Q: Who is this hackathon for?
A: This hackathon is open to any researcher engaged in paleoclimate research interested in adding the Pyleoclim package to their scientific toolkit. The computing environment will be a JupyterLab server, and all computations will be cloud-based, so no local installation of the packages and Python will be required, although a familiarity with the Scientific Python stack (i.e., pandas, numpy, matplotlib…) is expected. Attendance will be limited to 50 scholars, with priority given to US-based applicants, ECRs and people from groups traditionally underrepresented in the geosciences.
Q: Do I need to know Python to attend this hackathon?
A: Familiarity with the Scientific Python stack is expected.
Q: What are the technical requirements?
A: The computing environment will be a JupyterLab server, and all computations will be cloud-based, so no local installation of the packages and Python will be required. To attend, all you need is a computer, a stable internet connection, and access to Zoom and Slack.
Q: How do I register for the workshop?
A: Please fill out this form by Oct 7th, 2021.
Q: What will the schedule look like?
A: The hackathon will be held virtually, and take place over two days (Feb 18-19 2021) in the Pacific Standard Time zone (UTC-8) where the instructors are located. The morning lectures will be recorded via Zoom and made available through our Slack channel for delayed viewing. The schedule can be found here. Schedule is subject to change. If you are participating in this Hackathon, make sure to connect through Slack to stay up-to-date.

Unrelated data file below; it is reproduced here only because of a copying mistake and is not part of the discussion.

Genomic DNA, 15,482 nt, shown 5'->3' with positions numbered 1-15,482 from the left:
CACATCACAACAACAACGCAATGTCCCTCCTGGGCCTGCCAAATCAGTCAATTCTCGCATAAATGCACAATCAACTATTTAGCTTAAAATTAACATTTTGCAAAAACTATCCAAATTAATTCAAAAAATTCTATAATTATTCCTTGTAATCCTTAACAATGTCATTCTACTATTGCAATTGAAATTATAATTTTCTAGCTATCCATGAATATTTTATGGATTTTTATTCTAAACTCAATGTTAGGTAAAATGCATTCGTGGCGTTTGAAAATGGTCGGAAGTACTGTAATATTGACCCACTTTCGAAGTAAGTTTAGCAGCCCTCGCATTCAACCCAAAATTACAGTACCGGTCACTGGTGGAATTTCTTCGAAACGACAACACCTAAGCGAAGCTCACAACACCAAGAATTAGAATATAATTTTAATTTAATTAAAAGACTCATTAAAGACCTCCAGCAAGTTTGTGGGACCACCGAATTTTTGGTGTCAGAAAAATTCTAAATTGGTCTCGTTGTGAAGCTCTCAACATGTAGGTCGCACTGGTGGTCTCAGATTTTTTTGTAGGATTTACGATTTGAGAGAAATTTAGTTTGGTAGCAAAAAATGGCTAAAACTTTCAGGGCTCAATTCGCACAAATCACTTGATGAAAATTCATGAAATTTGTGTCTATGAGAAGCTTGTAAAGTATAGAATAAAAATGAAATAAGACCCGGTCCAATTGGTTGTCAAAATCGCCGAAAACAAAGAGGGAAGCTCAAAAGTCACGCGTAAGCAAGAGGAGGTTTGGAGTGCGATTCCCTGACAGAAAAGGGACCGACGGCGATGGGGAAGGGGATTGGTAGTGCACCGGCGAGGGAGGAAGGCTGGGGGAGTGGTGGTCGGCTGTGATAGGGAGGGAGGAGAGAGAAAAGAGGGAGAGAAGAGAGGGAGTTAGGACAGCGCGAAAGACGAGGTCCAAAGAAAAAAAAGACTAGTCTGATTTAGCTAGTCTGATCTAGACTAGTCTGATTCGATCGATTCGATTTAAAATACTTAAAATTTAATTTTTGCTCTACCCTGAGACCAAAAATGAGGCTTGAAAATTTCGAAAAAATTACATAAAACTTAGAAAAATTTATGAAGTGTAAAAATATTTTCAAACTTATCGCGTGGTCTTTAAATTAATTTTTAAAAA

Q: What will be expected of me?
A: Two days of your time, your first newborn, $0.00, and a willingness to experiment with new tools (coping with the minor frustrations that climbing any learning curve necessarily entails). On the last day, you will be expected to present what you managed to get through with your team, and share what you have learned in the process. (we were joking about the first newborn).
Q: Will I be working alone?
A: You will be working in teams of 4-5, expertly crafted by the organizing committee to balance out knowledge and time zone. That is, we’ll strive to put you with other folks on the same time zone as you are, making sure there is at least one decent Python programmer in each team to make sure that’s not holding up progress. If you are registering with a buddy and would like to be on the same team as them, please let us know!
Q: What will I get out of this?
A: Data analytic superpowers of unmatched proportions in this corner of the galaxy, that’s what! Seriously, code is only a facilitator of methods. At some point, if you want to use the tools in your research, you have to do the background reading to understand them. But we promise to make it easy for you to use and experiment with them, which helps developing an intuition for what they do. You will also meet fellow researchers at various career stages, hence building your professional network.
Q: Will PaleoHack make me a Python expert in 2 days?